Harrison: Well here I’m going to speak in my own proper voice and to really disagree in this sense: that I think governments and forms of government are the result of a whole host of contingent geographical historical factors whereby western bourgeois liberalism or democracy arose through a whole set of circumstances that played themselves out over time, and I think that [there is in] America a certain set of presumptions that our form of democracy is infinitely exportable … [and] that we can just take this model of American democracy and make it work elsewhere. I think experience has shown us that it’s not that easy.
Rorty: We can’t make it work elsewhere but people coming to our country and finding out how things are done in the democratic west can go back and try to imitate that in their own countries. They’ve often done so with considerable success. I was very impressed on a visit to Guangzhou to see a replica of the statue of Liberty in one of the city parks. It was built by the first generation of Chinese students to visit America when they got back. They built a replica of the Statue of Liberty in order to help to try to explain to the other Chinese what was so great about the country they’d come back from. And remember that a replica of the Statue of Liberty was carried by the students in Tiananmen Square.
Harrison (agitated): Well OK but that’s one way. What if you… Why can’t we go to China and see a beautiful statue of the Buddha or something, and understand equally – have a moment of enlightenment and bring that statue back and say that we have something to learn from this other culture out there. And why is the statue of liberty the final transcend[ant] – you say yourself as a philosopher that you don’t – that there are no absolutes and that part of the misunderstanding in the history of philosophy is that there are no absolutes. It sounds like that for you the Statue of Liberty is an absolute.
Rorty: How about it’s the best thing anybody has come up with so far. It’s done more for humanity than the Buddha ever did. And it gives us something that … [interrupted]
Harrison: How can we know that!?
Rorty: From history.
Harrison: Well, for example, what do we know about the happiness of the Buddhist cultures from the inside? Can we really know from the outside that we’re happier than they are?
Rorty: I suspect so. We’ve all had experiences in moving around from culture to culture. They’re not closed off entities, opaque to outsiders. You can talk to people raised in lots of different places about how happy they are and what they’d like.
Then it spirals down a bit further. Harrison asks Rorty if he thinks capitalism is a neutral phenomenon. Rorty replies that capitalism is the worst system imaginable except for all the others that have been tried so far. He offers that communism, nationalization of production and state capitalism were utter disasters, adding that private property and private business are the only option left until some genius comes up with a new model.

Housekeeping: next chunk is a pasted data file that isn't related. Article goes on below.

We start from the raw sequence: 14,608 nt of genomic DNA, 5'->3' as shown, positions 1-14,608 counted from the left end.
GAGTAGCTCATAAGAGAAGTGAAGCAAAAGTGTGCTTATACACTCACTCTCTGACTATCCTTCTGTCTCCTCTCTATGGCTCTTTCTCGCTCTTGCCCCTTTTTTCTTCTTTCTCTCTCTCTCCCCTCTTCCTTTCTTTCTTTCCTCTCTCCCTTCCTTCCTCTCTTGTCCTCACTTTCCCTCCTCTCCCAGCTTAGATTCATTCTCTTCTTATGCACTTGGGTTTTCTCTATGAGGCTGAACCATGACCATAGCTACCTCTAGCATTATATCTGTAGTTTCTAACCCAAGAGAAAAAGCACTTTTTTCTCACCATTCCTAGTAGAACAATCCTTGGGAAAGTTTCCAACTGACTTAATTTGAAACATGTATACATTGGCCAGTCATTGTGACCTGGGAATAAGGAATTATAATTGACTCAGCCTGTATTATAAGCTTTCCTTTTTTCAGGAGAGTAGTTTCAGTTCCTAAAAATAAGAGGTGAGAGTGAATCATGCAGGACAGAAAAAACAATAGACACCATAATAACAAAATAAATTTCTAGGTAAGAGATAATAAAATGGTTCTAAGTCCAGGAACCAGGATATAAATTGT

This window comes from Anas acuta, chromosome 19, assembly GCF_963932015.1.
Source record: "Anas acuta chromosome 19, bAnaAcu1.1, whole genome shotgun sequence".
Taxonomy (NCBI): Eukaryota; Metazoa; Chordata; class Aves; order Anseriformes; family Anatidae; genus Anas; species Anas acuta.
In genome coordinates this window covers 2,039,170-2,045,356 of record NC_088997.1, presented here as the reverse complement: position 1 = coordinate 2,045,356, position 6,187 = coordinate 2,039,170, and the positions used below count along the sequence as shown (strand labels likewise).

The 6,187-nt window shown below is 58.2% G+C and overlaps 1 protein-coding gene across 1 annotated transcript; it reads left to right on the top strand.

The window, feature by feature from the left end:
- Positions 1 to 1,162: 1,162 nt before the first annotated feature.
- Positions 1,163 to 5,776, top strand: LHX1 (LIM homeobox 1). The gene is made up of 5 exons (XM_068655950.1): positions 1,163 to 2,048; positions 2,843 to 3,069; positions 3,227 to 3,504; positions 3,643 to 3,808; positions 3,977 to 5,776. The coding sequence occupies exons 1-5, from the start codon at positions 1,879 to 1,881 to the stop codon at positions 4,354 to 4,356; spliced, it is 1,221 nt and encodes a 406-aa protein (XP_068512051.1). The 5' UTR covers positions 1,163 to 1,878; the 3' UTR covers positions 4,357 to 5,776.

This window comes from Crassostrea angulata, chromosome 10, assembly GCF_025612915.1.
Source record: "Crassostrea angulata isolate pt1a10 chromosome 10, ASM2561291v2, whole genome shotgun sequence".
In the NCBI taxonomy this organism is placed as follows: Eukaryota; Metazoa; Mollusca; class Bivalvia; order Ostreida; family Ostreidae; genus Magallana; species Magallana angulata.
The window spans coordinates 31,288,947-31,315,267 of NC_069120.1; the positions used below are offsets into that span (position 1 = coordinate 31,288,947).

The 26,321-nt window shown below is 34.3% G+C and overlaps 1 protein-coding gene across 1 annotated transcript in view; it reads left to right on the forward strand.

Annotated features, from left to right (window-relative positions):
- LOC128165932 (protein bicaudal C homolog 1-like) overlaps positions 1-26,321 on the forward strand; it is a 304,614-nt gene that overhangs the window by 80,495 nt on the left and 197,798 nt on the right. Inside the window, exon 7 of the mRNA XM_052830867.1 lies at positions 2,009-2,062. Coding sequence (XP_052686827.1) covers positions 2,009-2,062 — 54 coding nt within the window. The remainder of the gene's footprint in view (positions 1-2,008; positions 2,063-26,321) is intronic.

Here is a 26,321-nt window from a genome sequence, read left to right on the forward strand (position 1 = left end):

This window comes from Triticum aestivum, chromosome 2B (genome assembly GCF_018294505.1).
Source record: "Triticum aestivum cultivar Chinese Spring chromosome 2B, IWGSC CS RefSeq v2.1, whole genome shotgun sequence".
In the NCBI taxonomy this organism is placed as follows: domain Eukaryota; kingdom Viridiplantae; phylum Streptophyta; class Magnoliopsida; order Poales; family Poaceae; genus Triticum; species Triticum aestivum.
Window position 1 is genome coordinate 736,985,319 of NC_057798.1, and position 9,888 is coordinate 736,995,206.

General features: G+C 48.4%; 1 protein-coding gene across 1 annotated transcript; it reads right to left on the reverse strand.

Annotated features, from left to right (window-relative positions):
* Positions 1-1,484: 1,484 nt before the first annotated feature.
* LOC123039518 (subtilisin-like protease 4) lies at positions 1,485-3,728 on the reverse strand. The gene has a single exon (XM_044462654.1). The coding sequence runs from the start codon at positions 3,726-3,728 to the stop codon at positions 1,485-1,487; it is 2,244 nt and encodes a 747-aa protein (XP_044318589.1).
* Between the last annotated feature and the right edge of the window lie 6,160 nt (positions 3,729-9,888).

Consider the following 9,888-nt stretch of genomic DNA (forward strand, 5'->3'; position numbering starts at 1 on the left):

Harrison then reveals his deep concern over the environment and the free market’s effect on it, suggesting that since the human story is now shown to be embedded in the world of nature, that philosophy might entertain the topic of “life” – specifically, progressing beyond 20th century humanist utopian values in light of climate change and resource usage. Rorty offers that unless we develop fusion energy or similar, we’ve had it just as much as if the terrorists get their hands on nuclear bombs. Rorty says human life and nature are valid concerns, but that he doesn’t see that they give any reason for philosophers to start talking about life, a topic he says philosophy has thus far failed to illuminate.
This irritates Harrison greatly. At one point he curtly addresses Rorty as “my dear Dick.” Rorty’s clarification, his apparent detachment, and his brevity seem to make things worse:
Rorty: “Well suppose that we find out that it’s all going to be wiped out by an asteroid. Would you want philosophers to suddenly start thinking about asteroids? We may well collapse due to the exhaustion of natural resources but what good is it going to do for philosophers to start thinking about natural resources?”
Harrison: “Yeah but Dick there’s a difference between thinking of asteroids, which is something that is outside of human control and which is not submitted to human decision and doesn’t enter into the political sphere, and talking about something which is completely under the governance of human action. I don’t say it’s under the governance of human will, but it is human action which is bringing about the asteroid, if you like. And therefore it’s not a question of waiting around for some kind of natural disaster to happen, because we are the disaster – or one could say that we are the disaster – and that the maximization of wealth for the maximum amount of people is exactly what is putting us on this track toward a disaster.
Rorty: Well, we’ve accommodated environmental change before. Maybe we can accommodate it again; maybe we can’t. But surely this is a matter for the engineers rather than the philosophers.
A matter for the engineers indeed.
1) Rorty and politics: The academic left cheered as Rorty shelled Ollie North’s run for the US Senate. As usual, not mincing words, Rorty called North a liar, a claim later repeated by Nancy Reagan. There was little cheering from the right when Rorty later had the academic left in his crosshairs; perhaps they failed to notice.. In 1997 Rorty wrote that the academic left must shed its anti-Americanism and its quest for even more abusive names for “The System.” “Outside the academy, Americans still want to feel patriotic,” observed Rorty. “They still want to feel part of a nation which can take control of its destiny and make itself a better place.”
On racism, Rorty observed that the left once promoted equality by saying we were all Americans, regardless of color. By contrast, he said, the contemporary left now “urges that America should not be a melting-pot, because we need to respect one another in our differences.” He chastised the academic left for destroying any hope for a sense of commonality by highlighting differences and preserving otherness. “National pride is to countries what self-respect is to individuals,” wrote Rorty.
For Dinesh D’Souza, patriotism is no substitute for religion. D’Souza still today seems obsessed with Rorty’s having once stated his intent “to arrange things so that students who enter as bigoted, homophobic religious fundamentalists will leave college with views more like our own.” This assault on Christianity lands Rorty on a D’Souza enemy list that includes Sam Harris, Christopher Hitchens, and Richard Dawkins, D’Souza apparently unaware that Rorty’s final understanding of pragmatism included an accomodation of liberal Christianity.
2) See Richard Rorty bibliographical material and photos maintained by the Rorty family on the Stanford web site.